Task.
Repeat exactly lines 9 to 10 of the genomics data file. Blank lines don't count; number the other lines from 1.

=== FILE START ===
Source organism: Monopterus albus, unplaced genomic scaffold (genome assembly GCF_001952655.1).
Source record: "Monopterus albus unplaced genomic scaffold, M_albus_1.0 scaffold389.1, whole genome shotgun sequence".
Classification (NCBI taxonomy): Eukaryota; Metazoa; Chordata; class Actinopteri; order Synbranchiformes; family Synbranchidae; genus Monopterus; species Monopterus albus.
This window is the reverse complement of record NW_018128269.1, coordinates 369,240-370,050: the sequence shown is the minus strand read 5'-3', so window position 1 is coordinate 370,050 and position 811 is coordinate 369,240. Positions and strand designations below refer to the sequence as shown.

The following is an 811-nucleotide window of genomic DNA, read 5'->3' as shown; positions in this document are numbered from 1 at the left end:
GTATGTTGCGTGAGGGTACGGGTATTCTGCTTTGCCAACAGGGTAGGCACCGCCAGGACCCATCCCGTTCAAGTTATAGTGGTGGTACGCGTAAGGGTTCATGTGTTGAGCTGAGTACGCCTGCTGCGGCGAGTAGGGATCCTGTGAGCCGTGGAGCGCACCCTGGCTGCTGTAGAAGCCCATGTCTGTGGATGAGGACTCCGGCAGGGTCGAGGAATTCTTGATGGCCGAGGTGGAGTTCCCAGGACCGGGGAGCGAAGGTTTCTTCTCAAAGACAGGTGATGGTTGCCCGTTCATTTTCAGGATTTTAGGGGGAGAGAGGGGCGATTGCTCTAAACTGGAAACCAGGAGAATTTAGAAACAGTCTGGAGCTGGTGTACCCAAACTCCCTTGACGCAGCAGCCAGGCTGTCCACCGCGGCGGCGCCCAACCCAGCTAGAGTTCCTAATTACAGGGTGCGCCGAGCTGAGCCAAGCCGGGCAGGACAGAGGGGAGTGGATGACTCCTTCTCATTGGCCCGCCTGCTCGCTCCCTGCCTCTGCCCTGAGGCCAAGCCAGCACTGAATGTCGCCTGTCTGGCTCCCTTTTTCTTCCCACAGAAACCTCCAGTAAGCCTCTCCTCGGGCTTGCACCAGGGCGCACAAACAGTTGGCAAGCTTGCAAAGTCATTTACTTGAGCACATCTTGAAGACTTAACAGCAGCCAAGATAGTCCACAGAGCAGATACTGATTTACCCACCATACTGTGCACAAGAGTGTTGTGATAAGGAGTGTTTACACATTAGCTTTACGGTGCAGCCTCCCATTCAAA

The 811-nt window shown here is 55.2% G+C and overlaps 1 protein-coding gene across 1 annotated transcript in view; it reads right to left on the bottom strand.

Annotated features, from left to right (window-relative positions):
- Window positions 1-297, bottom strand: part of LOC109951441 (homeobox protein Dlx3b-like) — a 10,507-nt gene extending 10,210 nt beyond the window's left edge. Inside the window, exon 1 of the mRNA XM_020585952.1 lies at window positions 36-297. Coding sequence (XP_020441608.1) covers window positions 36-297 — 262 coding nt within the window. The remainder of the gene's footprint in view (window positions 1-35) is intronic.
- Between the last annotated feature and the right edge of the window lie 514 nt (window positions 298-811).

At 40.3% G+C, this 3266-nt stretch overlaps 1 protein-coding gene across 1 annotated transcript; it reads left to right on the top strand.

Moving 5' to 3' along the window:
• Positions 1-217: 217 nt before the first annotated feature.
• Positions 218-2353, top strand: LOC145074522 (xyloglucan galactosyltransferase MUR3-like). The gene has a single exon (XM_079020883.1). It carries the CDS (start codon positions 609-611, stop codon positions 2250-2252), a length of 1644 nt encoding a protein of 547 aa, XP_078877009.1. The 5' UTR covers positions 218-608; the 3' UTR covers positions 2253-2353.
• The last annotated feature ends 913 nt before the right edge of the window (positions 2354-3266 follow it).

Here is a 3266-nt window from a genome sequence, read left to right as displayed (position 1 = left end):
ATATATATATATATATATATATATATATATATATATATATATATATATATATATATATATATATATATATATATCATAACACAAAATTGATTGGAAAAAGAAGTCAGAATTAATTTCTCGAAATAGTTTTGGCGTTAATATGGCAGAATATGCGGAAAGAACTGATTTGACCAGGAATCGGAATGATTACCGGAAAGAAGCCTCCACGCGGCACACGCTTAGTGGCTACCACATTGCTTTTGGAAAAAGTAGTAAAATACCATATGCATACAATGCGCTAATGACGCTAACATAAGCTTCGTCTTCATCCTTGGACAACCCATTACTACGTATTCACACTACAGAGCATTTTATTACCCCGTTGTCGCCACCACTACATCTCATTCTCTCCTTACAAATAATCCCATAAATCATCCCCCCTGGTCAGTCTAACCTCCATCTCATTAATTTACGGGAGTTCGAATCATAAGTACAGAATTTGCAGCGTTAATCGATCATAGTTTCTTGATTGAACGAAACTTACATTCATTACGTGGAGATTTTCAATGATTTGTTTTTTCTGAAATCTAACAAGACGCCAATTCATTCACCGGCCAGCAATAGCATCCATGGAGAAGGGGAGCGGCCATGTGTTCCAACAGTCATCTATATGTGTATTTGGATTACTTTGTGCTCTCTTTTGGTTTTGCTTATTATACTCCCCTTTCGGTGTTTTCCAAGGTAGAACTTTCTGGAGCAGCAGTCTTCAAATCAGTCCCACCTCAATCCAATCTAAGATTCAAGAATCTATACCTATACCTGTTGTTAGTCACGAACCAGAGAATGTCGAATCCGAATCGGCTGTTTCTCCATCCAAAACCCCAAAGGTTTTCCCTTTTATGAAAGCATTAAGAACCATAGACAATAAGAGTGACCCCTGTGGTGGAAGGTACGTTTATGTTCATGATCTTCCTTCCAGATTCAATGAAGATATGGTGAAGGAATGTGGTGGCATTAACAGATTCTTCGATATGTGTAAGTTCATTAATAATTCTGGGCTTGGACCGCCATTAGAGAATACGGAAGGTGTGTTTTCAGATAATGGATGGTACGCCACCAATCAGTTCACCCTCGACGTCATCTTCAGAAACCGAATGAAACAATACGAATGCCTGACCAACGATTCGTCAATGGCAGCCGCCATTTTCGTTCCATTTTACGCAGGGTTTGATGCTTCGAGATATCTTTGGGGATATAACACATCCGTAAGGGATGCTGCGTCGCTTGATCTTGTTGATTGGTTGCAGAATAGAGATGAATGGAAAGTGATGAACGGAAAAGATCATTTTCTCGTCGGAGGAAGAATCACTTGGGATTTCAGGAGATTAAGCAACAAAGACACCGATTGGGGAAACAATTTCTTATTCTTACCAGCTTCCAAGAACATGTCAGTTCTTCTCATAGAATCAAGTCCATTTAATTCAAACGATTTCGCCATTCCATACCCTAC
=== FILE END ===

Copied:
- Window positions 1-297, bottom strand: part of LOC109951441 (homeobox protein Dlx3b-like) — a 10,507-nt gene extending 10,210 nt beyond the window's left edge. Inside the window, exon 1 of the mRNA XM_020585952.1 lies at window positions 36-297. Coding sequence (XP_020441608.1) covers window positions 36-297 — 262 coding nt within the window. The remainder of the gene's footprint in view (window positions 1-35) is intronic.
- Between the last annotated feature and the right edge of the window lie 514 nt (window positions 298-811).